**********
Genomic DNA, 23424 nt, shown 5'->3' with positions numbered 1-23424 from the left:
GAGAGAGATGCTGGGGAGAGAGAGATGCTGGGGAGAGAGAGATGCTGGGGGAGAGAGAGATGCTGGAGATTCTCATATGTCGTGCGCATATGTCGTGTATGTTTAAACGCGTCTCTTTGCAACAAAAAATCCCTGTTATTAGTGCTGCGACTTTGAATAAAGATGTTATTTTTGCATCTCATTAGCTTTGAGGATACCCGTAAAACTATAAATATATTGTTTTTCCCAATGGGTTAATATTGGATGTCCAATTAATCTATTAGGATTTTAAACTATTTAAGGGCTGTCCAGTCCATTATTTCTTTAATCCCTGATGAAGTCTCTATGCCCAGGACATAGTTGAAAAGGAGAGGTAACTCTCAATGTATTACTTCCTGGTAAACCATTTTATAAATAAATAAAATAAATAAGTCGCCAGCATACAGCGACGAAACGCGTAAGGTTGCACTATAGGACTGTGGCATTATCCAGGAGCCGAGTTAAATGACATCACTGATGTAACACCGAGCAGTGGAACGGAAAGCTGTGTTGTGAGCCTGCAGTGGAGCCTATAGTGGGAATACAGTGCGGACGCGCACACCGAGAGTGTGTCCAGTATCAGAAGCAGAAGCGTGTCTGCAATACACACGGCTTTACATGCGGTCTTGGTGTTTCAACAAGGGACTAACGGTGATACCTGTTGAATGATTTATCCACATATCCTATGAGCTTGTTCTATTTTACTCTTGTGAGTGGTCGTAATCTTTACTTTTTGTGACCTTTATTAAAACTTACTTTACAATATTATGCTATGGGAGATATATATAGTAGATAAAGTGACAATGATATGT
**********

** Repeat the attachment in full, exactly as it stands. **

Genomic DNA, 23424 nt, shown 5'->3' with positions numbered 1-23424 from the left:
GAGAGAGATGCTGGGGAGAGAGAGATGCTGGGGAGAGAGAGATGCTGGGGGAGAGAGAGATGCTGGAGATTCTCATATGTCGTGCGCATATGTCGTGTATGTTTAAACGCGTCTCTTTGCAACAAAAAATCCCTGTTATTAGTGCTGCGACTTTGAATAAAGATGTTATTTTTGCATCTCATTAGCTTTGAGGATACCCGTAAAACTATAAATATATTGTTTTTCCCAATGGGTTAATATTGGATGTCCAATTAATCTATTAGGATTTTAAACTATTTAAGGGCTGTCCAGTCCATTATTTCTTTAATCCCTGATGAAGTCTCTATGCCCAGGACATAGTTGAAAAGGAGAGGTAACTCTCAATGTATTACTTCCTGGTAAACCATTTTATAAATAAATAAAATAAATAAGTCGCCAGCATACAGCGACGAAACGCGTAAGGTTGCACTATAGGACTGTGGCATTATCCAGGAGCCGAGTTAAATGACATCACTGATGTAACACCGAGCAGTGGAACGGAAAGCTGTGTTGTGAGCCTGCAGTGGAGCCTATAGTGGGAATACAGTGCGGACGCGCACACCGAGAGTGTGTCCAGTATCAGAAGCAGAAGCGTGTCTGCAATACACACGGCTTTACATGCGGTCTTGGTGTTTCAACAAGGGACTAACGGTGATACCTGTTGAATGATTTATCCACATATCCTATGAGCTTGTTCTATTTTACTCTTGTGAGTGGTCGTAATCTTTACTTTTTGTGACCTTTATTAAAACTTACTTTACAATATTATGCTATGGGAGATATATATAGTAGATAAAGTGACAATGATATGT